From Biodiversity of India
Pages using the property "Taxon details"
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|Acanthaceae +||The family Acanthaceae (or Acanthus family) is one of the most successful Angiosperm dicot taxon. It contains almost 250 genera and 2500-4000 species. These species are mostly distributed in the tropics as herbs, shrubs, or twining vines; some are epiphytes. The representatives of the family can be found in nearly every habitat, including dense or open forests, in scrublands, on wet fields and valleys, at the sea coast and in marine areas, and in swamps and as an element of mangrove woods. +|
|Bovidae +||Almost 140 species of cloven-hoofed mammals belonging to the family ''Bovidae'' are called bovids. The family is widespread, being native to Asia, Africa, Europe and North America, and diverse: members include bison, African buffalo, water buffalo, antelopes, gazelles, sheep, goats, muskoxen, and domestic cattle. The largest number of modern bovids is found in Africa The bovid family is known through fossils from the early Miocene, around 20 million years ago. The earliest bovids, such as Eotragus, were small animals, somewhat similar to modern gazelles, and probably lived in woodland environments. The bovids rapidly diversified, and by the late Miocene had moved onto grassland habitats. +|
|Carnivora +||The diverse order Carnivora (pronounced /kɑrˈnɪvərə/ or sometimes /ˌkɑrnɪˈvɔərə/; from Latin carō (stem ''carn''-) "flesh", + ''vorāre'' "to devour") includes over 13 distinct families and over 260 species of placental mammals. Its members are formally referred to as carnivorans, while the word "carnivore" (often popularly applied to members of this group) can refer to any meat-eating animal. Carnivorans are the most diverse in size of any mammalian order, ranging from the least weasel (''Mustela nivalis''), at as little as 25 grams and 11 centimetres, to the polar bear (''Ursus maritimus''), which can weigh up to 1,000 kilograms, to the southern elephant seal (''Mirounga leonina''), whose adult males weigh up to 5,000 kilograms and measure up to 6.9 metres in length. Carnivorans apparently evolved in North America out of members of the family Miacidae (miacids) about 42 million years ago in the Eocene era. They soon split into cat-like and dog-like forms (Feliformia (cat-like) and Caniformia (dog-like)). +|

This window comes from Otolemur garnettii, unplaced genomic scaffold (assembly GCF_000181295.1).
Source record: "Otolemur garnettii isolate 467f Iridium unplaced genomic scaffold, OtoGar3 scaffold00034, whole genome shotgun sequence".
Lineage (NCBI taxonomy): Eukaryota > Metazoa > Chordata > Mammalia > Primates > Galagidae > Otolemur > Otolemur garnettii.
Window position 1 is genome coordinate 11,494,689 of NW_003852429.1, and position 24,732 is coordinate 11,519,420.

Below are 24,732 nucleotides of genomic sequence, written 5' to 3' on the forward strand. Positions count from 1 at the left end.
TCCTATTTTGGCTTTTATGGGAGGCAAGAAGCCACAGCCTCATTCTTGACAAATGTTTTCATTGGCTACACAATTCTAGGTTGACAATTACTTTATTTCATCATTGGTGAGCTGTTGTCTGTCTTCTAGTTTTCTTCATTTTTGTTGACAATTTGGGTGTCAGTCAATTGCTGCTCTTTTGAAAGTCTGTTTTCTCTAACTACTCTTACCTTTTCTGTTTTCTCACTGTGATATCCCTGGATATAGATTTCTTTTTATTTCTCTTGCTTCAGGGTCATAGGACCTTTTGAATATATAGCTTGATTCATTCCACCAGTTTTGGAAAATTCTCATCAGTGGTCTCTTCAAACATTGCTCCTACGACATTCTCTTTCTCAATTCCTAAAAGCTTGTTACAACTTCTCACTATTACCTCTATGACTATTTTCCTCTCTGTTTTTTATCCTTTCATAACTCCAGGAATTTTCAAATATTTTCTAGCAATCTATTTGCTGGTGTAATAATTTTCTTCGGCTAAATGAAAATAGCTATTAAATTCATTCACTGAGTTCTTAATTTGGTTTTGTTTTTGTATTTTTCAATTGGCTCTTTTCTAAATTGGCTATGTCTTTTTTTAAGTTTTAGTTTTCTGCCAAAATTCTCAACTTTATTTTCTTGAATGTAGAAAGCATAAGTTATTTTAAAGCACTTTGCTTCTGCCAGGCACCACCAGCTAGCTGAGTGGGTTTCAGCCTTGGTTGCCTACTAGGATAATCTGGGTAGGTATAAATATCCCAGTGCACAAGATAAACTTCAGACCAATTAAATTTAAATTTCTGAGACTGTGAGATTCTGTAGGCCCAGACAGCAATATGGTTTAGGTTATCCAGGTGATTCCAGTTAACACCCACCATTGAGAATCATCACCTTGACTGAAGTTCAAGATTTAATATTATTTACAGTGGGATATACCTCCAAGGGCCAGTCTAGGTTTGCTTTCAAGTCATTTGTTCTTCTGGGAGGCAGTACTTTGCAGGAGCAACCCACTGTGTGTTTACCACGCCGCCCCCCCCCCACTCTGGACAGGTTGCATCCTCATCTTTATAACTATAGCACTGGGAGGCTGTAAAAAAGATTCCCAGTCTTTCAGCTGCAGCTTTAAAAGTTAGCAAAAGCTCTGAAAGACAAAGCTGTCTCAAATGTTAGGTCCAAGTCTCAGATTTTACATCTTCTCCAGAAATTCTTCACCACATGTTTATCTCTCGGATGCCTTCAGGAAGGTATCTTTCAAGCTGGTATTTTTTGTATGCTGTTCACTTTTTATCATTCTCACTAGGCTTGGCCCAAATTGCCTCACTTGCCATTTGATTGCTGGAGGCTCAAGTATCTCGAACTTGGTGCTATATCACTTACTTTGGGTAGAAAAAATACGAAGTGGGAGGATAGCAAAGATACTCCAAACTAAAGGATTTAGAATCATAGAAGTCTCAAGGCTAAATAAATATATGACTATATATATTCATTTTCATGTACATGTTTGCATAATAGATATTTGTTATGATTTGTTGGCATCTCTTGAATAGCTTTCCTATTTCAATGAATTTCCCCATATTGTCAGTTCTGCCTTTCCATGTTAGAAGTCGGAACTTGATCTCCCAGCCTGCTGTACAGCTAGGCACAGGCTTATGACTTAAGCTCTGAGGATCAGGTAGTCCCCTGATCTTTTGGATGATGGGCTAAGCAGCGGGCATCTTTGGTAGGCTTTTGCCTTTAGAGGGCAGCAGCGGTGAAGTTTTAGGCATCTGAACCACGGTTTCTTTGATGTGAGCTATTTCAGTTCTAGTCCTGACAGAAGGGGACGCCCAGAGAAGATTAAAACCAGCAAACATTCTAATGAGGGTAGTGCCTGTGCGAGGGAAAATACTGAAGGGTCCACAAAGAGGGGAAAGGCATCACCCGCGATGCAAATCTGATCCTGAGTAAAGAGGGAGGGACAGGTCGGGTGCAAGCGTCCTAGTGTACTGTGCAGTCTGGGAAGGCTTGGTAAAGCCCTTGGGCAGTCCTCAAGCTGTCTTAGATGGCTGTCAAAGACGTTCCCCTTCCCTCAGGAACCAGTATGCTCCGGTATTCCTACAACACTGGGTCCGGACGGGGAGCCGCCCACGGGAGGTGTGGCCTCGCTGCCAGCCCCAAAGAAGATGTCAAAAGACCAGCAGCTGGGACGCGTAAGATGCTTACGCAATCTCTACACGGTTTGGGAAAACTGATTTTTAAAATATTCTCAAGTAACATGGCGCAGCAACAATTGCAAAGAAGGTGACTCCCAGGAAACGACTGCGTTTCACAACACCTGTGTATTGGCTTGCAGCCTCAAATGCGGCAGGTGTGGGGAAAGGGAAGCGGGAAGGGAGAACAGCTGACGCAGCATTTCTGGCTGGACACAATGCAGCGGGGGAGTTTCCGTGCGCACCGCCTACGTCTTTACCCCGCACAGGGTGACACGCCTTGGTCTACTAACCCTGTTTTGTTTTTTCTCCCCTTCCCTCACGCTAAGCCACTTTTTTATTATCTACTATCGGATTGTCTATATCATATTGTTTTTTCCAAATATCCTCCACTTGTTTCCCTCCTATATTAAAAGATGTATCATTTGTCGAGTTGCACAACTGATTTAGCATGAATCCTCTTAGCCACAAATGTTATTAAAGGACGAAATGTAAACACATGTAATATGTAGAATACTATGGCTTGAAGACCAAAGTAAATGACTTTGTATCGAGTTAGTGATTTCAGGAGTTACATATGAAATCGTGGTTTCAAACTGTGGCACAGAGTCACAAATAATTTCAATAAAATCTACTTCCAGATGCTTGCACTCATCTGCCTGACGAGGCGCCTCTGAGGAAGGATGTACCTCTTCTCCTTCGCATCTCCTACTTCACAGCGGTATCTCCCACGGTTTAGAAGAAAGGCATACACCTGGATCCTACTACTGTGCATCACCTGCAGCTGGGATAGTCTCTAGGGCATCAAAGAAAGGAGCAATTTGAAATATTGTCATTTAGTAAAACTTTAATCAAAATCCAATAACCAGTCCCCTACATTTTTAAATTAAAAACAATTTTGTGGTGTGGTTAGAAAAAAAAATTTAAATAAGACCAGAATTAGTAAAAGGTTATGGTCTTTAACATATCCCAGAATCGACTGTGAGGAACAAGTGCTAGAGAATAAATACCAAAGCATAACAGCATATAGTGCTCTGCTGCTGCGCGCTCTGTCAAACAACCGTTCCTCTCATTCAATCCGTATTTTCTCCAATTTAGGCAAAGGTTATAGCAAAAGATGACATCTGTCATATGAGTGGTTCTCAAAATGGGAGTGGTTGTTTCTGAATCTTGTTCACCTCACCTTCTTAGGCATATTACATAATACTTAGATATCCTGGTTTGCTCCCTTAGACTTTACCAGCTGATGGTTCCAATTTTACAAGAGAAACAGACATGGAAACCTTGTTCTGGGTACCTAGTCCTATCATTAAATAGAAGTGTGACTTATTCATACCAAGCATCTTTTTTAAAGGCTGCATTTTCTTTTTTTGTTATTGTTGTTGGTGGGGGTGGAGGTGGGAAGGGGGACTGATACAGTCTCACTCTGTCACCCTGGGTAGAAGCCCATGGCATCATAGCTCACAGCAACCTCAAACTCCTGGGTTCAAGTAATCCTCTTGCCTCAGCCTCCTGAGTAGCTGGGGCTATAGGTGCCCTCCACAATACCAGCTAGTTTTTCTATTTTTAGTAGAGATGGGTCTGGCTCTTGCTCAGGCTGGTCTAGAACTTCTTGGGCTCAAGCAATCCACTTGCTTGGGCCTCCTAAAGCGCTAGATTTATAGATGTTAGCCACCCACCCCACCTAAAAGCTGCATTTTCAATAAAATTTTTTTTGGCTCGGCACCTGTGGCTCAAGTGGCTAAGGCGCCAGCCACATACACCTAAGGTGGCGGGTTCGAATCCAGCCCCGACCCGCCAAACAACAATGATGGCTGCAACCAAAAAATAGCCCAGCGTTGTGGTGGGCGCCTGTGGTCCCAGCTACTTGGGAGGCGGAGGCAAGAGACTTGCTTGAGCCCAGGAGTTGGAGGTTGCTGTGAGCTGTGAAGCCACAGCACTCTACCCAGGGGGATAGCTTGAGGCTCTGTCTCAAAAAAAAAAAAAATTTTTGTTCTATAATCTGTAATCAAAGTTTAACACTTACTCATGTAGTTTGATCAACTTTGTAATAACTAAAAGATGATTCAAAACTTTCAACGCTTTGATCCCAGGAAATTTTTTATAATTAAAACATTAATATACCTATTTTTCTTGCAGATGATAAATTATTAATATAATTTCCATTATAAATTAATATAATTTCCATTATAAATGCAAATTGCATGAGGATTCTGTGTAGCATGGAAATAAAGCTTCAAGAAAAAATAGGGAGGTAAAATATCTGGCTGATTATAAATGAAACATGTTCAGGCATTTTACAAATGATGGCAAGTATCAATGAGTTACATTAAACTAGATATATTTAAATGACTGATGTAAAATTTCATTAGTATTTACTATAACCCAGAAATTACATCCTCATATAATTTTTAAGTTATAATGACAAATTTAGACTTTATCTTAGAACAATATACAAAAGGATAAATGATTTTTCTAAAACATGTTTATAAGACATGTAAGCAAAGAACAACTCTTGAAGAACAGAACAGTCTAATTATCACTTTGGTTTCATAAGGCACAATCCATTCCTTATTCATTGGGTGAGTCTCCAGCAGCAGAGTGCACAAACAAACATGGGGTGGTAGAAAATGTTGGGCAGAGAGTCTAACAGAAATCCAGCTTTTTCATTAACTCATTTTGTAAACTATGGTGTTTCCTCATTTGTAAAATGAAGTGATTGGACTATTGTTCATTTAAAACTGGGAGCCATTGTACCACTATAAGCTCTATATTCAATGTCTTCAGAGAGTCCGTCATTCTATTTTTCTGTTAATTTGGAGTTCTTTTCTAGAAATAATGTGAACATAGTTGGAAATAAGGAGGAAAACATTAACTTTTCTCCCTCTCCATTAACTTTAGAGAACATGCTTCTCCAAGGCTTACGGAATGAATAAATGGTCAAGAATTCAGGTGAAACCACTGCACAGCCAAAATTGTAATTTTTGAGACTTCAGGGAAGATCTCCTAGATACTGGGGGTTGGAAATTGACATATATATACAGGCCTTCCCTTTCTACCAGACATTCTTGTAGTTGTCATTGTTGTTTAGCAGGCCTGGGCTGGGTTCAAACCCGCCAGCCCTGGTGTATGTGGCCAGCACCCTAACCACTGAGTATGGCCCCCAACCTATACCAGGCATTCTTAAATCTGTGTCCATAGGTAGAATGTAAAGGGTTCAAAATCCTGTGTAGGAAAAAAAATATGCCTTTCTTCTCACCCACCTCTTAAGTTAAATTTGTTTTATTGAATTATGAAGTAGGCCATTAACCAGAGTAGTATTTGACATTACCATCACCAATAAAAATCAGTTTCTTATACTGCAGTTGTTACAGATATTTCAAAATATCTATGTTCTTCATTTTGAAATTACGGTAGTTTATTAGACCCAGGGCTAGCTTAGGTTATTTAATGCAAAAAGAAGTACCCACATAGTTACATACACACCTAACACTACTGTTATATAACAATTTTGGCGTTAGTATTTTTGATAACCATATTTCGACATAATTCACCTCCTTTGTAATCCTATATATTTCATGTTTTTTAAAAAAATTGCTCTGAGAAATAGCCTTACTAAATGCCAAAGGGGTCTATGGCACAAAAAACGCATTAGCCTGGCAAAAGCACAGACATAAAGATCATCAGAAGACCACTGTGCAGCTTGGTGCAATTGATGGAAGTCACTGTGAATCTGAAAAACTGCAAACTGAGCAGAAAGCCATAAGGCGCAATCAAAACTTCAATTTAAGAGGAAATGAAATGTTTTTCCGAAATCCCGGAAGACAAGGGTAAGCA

|Chordata +||The phylum ''Chordata'' consists of three subphyla: ''Urochordata'', represented by tunicates; ''Cephalochordata'', represented by lancelets; and ''Craniata'', which includes Vertebrata. Chordates are monophyletic, meaning that ''Chordata'' contains all and only the descendants of a single common ancestor which is itself a chordate, and that craniates' nearest relatives are cephalochordates. The Chordates arose from a more general superphylum '''Deuterostomia''', which consists of Chordata, Hemichordata,Echinodermata and Xenoturbellida. The Deuterostomes split from Protostomes ~550 mya in the Cambrian era. It is supposed that Chordates arose in the Mid-Cambrian period, however there is controversy regarding that. The controversy arises mainly due to the fact that fossils of early chordates are very rare. +|
|Fabaceae +||''Fabaceae'' is the third largest family of flowering plants, behind ''Orchidaceae'' and ''Asteraceae'', with 730 genera and over 19,400 species. Found worldwide, this family contains many agronomically important plants such as Soybean, Phaseolus (beans), Green peas, Chickpeas, Alfalfa, Peanut,Carob), and ''Glycyrrhiza glabra'' (licorice). It has been suggested, based on fossil and phylogenetic evidence, that legumes originally evolved in arid and/or semi-arid regions along the Tethys seaway during the early Tertiary (Schrire2005). However, others contend that Africa (or even the Americas) cannot yet be ruled out as the origin of the family (Pan2010). +|